3/4 lb. boneless-skinless chicken breast (recommend cutlets or tenders)
1 tsp. ground cumin
2 tsp. dried oregano
1/2 tsp. garlic powder
Seasoned salt, to taste
1/2 large sweet onion, slivered
2 chipotles-in-adobo, minced with some of the sauce
Juice from 1/2 lime
6 small (fajita size) flour tortillas
4 oz. monterey jack cheese, shredded and divided into 6 equal portions
Avocado yogurt (see below)
Cilantro leaves

1. Heat olive oil in a large skillet over medium-high heat. Add the chicken, season with cumin, oregano, garlic powder and seasoned salt, and sautéed until browned and cooked through, about 10-12 minutes, turning over at the halfway point. Remove the chicken from the pan. After the chicken has rested a couple minutes, chop it into 1/2-inch chunks.

2. Add the onion to the hot pan and sauté, stirring occasionally, until browned, about 8-10 minutes. Stir in the minced chipotles and the chopped chicken. Squeeze the half lime over the mixture to deglaze the pan. Turn off the heat.

3. Heat a 10-inch frying pan over medium heat. Place a tortilla in the pan, then sprinkle evenly with a portion of cheese. Spoon about 3/4 cup of chicken mixture on top of the cheese, spreading it in an even layer, then sprinkle another portion of cheese evenly on top before topping with a second tortilla. Cook for 90 seconds until the bottom tortilla is lightly browned, flip (recommend using a wide spatula) and cook for another minute. Transfer to a cutting board and cut into fourths. Repeat two more times with the remaining ingredients to make 3 whole quesadillas (or 12 fourths when cut). Garnish with avocado-yogurt and cilantro leaves.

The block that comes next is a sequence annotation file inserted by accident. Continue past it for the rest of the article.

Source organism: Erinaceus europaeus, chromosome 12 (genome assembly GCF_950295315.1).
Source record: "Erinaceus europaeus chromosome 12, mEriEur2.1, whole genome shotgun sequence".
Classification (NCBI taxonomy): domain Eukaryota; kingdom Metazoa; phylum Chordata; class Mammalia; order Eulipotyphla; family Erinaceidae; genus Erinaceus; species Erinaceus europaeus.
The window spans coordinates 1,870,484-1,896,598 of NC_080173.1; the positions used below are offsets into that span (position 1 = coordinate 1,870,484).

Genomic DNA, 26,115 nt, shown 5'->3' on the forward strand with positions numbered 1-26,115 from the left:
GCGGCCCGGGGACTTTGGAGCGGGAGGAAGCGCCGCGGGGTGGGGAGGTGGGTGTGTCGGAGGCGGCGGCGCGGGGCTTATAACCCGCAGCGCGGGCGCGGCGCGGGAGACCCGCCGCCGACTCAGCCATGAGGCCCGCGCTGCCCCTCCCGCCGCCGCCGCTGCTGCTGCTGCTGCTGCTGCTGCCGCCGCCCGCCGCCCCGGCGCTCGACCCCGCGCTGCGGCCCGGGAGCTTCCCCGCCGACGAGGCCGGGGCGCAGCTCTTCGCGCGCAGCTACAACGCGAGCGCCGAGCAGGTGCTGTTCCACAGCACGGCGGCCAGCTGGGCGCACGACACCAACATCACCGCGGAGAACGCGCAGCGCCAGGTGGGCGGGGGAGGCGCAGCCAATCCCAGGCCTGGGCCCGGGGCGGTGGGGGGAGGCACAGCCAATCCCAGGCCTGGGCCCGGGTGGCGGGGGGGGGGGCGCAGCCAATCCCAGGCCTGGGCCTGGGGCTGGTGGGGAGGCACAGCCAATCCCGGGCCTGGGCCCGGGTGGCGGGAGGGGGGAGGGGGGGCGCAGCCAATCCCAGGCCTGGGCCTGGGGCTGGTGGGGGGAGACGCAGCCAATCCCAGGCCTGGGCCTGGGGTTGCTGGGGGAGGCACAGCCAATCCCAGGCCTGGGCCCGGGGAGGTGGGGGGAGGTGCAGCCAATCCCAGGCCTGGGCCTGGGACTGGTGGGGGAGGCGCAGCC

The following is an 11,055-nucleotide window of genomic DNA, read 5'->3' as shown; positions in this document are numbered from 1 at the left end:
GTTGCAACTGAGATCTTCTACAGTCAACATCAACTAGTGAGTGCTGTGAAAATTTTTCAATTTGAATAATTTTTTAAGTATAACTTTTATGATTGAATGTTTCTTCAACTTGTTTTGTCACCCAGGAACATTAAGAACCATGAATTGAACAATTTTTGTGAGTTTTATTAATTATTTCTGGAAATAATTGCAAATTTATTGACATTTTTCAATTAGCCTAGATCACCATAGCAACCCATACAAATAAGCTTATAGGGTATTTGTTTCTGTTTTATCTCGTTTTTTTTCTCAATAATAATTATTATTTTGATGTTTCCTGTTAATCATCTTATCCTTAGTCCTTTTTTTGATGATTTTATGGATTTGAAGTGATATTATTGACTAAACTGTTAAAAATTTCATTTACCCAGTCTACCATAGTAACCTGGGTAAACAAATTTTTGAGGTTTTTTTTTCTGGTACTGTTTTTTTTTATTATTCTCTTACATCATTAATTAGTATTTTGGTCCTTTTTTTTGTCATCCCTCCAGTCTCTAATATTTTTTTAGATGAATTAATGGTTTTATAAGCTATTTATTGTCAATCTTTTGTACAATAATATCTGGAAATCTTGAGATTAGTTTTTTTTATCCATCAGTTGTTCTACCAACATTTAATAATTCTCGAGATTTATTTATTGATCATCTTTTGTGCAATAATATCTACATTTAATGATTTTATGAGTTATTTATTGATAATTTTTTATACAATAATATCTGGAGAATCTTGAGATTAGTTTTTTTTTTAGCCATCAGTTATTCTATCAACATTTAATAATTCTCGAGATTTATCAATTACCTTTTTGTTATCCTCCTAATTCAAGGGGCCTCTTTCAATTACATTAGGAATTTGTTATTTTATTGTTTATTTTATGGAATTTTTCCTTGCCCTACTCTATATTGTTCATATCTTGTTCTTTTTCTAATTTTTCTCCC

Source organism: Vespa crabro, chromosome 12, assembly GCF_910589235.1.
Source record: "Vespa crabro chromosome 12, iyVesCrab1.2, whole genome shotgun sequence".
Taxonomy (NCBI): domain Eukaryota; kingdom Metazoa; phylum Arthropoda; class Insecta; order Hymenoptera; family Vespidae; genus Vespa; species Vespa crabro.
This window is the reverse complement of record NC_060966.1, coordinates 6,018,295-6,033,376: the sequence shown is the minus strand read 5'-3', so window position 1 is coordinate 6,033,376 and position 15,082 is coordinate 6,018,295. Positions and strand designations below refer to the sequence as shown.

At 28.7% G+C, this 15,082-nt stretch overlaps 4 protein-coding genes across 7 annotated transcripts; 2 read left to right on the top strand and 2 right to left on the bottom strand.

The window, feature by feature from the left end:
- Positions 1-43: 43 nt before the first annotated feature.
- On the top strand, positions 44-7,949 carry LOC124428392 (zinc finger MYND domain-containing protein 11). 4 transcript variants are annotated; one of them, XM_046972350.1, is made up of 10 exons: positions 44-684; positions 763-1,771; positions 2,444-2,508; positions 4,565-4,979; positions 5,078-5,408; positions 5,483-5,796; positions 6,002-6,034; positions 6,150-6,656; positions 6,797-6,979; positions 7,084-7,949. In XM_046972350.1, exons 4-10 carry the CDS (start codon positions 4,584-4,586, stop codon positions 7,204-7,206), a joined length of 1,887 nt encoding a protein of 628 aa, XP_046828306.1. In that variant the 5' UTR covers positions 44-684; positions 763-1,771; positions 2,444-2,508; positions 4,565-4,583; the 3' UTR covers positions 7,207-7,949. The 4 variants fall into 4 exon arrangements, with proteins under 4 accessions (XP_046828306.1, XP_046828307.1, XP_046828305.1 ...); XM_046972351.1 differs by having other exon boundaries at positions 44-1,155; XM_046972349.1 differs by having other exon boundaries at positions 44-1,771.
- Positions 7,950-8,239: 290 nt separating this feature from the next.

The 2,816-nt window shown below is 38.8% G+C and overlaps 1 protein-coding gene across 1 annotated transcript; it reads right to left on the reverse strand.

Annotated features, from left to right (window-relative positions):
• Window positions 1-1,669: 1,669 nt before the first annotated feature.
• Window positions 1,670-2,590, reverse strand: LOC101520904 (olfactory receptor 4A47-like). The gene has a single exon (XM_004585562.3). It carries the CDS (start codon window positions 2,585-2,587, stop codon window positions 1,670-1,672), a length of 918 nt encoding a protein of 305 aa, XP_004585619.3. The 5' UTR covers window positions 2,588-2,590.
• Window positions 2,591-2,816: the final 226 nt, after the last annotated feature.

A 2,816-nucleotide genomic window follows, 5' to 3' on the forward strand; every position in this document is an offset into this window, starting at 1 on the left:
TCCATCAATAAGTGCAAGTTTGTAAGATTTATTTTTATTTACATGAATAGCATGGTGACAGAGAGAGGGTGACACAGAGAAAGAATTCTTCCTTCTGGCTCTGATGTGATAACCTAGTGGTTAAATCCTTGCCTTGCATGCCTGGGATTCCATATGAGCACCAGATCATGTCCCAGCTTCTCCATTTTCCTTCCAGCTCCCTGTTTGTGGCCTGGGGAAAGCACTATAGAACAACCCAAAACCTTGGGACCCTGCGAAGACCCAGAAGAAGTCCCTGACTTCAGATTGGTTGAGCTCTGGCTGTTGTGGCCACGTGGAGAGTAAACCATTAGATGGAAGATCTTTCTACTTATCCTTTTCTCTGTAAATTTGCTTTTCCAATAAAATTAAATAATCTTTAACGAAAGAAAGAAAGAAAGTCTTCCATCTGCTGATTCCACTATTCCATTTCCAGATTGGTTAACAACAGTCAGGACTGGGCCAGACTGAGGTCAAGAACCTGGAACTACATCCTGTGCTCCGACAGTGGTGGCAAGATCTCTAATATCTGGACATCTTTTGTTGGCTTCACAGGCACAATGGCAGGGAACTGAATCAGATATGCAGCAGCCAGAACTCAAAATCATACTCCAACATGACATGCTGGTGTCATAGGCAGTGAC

Avocado Yogurt

1 ripe hass avocado, peeled and pit discarded, flesh cut into fourths
1/2 cup nonfat plain Greek yogurt
Juice from 1/2 lime

In a tall container, combine the avocado, yogurt and lime juice. Blend until smooth with an immersion blender (alternatively, combine the ingredients in a food processor or standard blender and pulse until smooth).

Wednesday, December 28, 2016

Challah French Toast

There are a lot of ways to make French toast. The simplest, which I remember my mom doing when I was a kid, is to whisk egg and milk together, dip sandwich bread into it, and grill the bread in a pan. From there, you can get all kinds of elaborate. Personally, I find the recipes that call for a lot of eggs, sugar and cream to be too rich. That approach results in what's basically an egg custard held together with bread. I'm also not a fan of deep-frying French toast. It's just too much.

My approach below is adapted from America's Test Kitchen's recipe. For years, I made their recipe faithfully, although recently I've been changing it up a bit. I wanted a little more egg (they use only one), a little less flour, and cinnamon, which goes nicely with the vanilla and is just classic in my book. Although you can use any bread, challah bread works nicely. The sugar in this gives bread just a hint of crunch. I don't call for soaking the bread a long time--just briefly. I don't want a really dense French toast (plus, you'll probably use your batter up too fast with a long soak).

Challah French Toast
Adapted in part from a recipe by America's Test Kitchen

2 large eggs, at room temperature, lightly beaten
1 cup milk, at room temperature (can use any kind, including skim)
2 tbsp. butter, melted but not hot
2 tsp. vanilla extract
3 tbsp. sugar
2 tbsp. all-purpose flour
Pinch of salt
1/2 tsp. ground cinnamon
1 tbsp. butter (not melted), divided
6 slices of challah bread, cut 3/4-inch thick
Warm maple syrup (optional)